Landowners Indulged with Trillion-Dollar Subsidy
by Fred E. Foldvary
If there were ever any doubt that government is instituted by the landowners for the landowners and of the landowners, the trillion dollar subsidy being granted to landowners should confirm the proposition. It should show this, but it will not. People don’t learn from history, and when they do, they learn the wrong lessons.
Having already stepped in with hundreds of billions of dollars to save firms such as AIG and to ease the losses of landowners, the US federal government is about to spend another $700 billion to buy delinquent mortgages, to bail out the lenders and some of the borrowers. The wrong lesson that politicians, government chiefs, and even economists are learning is that there was insufficient regulation. We hear from candidates and Congressional chiefs that the free market failed, that a lack of regulations resulted in markets gone wild.
The thinking is wrong because first of all the vocabulary is misleading. The central issue is not regulation, but intervention. This linguistic confusion is deliberate. You will never hear a politician say that there was too little government intervention.
Intervention includes taxation, subsidies, and restrictions on peaceful and honest human action. The politicians who cry that there was no regulation seem to think that the Securities and Exchange Commission, the Federal Reserve, the Treasury Department, the Department of Housing, and the state agencies that regulate insurance companies, all do not exist.
The bigger interventions are punitive taxes and giveaway subsidies. Taxes on labor, enterprise, and goods create a social waste called an “excess burden” or “deadweight loss.” Subsidies also create a deadweight loss because the tax cost is always greater than the gain in well being. By reducing the cost of an item, the subsidy gets folks to buy or use it who would not obtain it at the higher market price, so resources become misallocated, going from more valued to less valued uses.
World-wide, the greatest government intervention is on land value. It is mostly an implicit subsidy, in the form of civic goods and services that make land more valuable. Most of taxation today ultimately falls on wages. A sales tax paid from wages is a tax on wages. The tenant-worker gets double billed, paying both a tax and higher rent. The landowner gets subsidized.
The business cycle is caused by the real estate cycle. During a speculative land boom, rising land values choke off investment in construction and durable goods, which creates unemployment and recession. The only way to eliminate the real estate and business cycles is to eliminate the land-value subsidy. Do that by tapping most of the site values or land rent for public revenue, while replacing punitive taxation.
But you will seldom, if ever, see any editorial in a major newspaper or magazine, or even any article in academic journals (other than the American Journal of Economics and Sociology) that explains how the land subsidy creates financial panics and economic recessions. “Free market” publications, other than Georgist or geoist, have also refused to publish such articles, as they don’t wish to irritate their landed sponsors. There is intellectual dishonesty and willful ignorance in the mass media and even among scholars about the role of land in the economy.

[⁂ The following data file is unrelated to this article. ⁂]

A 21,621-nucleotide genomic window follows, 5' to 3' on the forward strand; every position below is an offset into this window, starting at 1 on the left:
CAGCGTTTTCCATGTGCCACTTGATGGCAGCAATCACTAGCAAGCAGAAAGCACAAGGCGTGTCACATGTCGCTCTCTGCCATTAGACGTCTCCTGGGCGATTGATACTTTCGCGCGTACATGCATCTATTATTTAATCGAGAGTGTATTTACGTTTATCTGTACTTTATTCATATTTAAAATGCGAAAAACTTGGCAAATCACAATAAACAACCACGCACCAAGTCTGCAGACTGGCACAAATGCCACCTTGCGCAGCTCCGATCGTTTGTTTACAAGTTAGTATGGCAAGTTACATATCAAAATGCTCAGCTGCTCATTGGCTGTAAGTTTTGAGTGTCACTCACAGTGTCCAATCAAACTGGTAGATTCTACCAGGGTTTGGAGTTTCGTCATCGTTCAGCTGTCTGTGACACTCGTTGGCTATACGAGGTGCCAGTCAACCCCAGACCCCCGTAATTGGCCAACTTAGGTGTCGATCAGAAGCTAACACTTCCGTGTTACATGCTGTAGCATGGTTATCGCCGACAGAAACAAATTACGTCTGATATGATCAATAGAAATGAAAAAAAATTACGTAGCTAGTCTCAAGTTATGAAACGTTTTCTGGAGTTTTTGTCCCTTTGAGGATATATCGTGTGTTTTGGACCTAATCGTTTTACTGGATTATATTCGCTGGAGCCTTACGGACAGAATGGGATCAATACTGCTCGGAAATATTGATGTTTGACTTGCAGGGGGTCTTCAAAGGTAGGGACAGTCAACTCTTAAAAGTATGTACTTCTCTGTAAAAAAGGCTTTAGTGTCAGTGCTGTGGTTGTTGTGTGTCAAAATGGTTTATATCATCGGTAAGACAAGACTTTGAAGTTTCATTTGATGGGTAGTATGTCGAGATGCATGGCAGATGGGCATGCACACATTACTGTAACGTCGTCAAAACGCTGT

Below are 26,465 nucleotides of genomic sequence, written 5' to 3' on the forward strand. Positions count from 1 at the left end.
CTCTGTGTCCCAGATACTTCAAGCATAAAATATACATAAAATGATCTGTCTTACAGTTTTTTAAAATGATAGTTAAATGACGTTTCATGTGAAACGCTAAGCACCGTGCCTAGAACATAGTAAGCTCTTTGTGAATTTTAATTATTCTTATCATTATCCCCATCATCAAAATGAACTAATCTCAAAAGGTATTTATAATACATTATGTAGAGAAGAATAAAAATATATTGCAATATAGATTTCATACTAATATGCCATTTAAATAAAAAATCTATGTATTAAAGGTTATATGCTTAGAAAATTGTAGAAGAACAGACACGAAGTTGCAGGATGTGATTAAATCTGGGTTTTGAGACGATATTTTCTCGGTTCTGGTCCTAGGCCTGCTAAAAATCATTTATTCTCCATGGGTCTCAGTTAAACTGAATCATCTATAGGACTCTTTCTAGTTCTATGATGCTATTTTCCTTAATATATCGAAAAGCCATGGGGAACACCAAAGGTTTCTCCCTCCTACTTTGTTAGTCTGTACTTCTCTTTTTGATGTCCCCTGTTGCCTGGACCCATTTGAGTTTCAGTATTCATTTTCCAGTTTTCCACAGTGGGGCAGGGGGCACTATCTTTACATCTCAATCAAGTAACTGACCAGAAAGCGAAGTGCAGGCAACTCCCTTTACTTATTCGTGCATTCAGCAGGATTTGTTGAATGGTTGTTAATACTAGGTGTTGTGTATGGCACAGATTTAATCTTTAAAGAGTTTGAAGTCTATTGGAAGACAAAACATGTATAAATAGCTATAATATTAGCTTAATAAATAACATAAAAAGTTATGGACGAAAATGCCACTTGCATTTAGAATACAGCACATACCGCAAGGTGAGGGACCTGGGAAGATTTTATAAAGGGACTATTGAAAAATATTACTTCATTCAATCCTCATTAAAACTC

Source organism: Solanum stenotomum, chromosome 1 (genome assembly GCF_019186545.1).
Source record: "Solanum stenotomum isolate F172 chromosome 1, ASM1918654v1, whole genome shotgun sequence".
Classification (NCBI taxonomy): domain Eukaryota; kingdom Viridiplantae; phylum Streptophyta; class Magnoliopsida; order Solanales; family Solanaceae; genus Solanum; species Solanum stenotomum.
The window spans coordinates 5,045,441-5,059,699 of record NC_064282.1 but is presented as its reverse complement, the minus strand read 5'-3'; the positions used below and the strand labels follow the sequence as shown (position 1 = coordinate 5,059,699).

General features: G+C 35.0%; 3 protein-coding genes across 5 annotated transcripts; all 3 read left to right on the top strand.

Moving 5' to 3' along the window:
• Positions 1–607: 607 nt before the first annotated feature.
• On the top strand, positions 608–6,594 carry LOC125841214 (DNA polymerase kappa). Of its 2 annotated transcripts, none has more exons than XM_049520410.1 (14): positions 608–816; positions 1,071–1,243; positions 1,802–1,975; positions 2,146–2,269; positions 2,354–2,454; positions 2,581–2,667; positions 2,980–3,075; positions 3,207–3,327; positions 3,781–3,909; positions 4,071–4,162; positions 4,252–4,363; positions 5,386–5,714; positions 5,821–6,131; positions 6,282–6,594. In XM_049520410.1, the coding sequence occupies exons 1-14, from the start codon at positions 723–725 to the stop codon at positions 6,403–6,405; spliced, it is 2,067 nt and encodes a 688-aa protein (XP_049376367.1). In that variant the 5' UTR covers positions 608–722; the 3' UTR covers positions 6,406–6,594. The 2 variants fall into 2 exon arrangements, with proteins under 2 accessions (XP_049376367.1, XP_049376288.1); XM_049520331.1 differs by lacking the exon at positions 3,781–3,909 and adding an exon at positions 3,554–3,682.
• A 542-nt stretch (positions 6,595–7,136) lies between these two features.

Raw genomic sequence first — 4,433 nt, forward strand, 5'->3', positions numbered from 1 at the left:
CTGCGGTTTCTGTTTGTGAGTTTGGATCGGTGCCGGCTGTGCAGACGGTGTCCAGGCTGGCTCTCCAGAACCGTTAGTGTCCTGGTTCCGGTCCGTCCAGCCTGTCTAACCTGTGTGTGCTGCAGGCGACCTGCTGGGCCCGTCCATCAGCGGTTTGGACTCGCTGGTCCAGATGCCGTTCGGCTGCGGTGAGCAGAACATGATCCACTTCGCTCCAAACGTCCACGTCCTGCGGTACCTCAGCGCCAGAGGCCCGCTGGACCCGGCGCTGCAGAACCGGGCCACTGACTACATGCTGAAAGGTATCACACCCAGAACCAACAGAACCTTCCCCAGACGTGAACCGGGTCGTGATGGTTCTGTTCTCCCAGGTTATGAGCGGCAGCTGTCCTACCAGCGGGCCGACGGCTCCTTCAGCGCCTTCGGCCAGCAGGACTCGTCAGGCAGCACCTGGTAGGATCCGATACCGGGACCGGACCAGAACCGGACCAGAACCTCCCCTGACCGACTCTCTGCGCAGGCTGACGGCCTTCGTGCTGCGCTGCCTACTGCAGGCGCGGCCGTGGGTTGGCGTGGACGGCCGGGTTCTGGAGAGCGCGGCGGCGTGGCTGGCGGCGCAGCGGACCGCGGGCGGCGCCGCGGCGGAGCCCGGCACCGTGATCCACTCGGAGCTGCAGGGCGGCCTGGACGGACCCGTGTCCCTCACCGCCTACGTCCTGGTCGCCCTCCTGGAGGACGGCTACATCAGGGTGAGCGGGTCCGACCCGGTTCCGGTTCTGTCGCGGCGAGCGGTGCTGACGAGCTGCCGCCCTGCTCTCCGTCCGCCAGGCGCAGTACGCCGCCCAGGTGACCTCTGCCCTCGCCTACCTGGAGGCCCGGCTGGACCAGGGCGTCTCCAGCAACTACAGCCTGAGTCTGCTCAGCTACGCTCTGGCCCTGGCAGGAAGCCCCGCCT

Professor Mason Gaffney uncovered the cause of this refusal to recognize the land problem in his chapter “Neo-classical Economics as a Stratagem against Henry George” in The Corruption of Economics. The corruption in economic thinking is so strong that no economic textbook mentions the capitalization of civic goods into land value. The use of site rents or land value for public revenue is usually ignored, and when it is mentioned, it is almost always criticized as impractical and insufficient. The role of land or real estate in business cycles is never mentioned.
And so not just the public and politicians but also scholars will not learn the lesson that the subsidy of land values, combined with financial manipulation by monetary authorities, creates a boom-bust cycle. The $700 billion mortgage rescue, on top of several hundred billion spent to bail out financial and real estate interests, is in essence another subsidy to landowners. They borrowed heavily to buy land, hoping that the land value would rise and make them rich, and now that land values have fallen instead, the taxpayers will take the loss.
The economy will recover and land values will rise again, just as they always have after each collapse. The 18-year cycle will continue, and the next financial waterfall will occur in 2026. The difference is that by 2020 the US government debt will be so sky-high that T-bills will no longer be super-safe, and in the financial panic of 2026, the government will suspend paying interest on its debt.
The gigantic subsidy to real estate is ultimately based on the unlimited borrowing power of the government. When borrowing power disappears, landowners will finally be left in ruins. But the previous landowners will have had the biggest party in global history.
This article first appeared in the Progress Report, www.progress.org. Reprinted with permission.
Dr. Fred Foldvary teaches economics at Santa Clara University and is the author of several books: The Soul of Liberty, Public Goods and Private Communities, and the Dictionary of Free-Market Economics.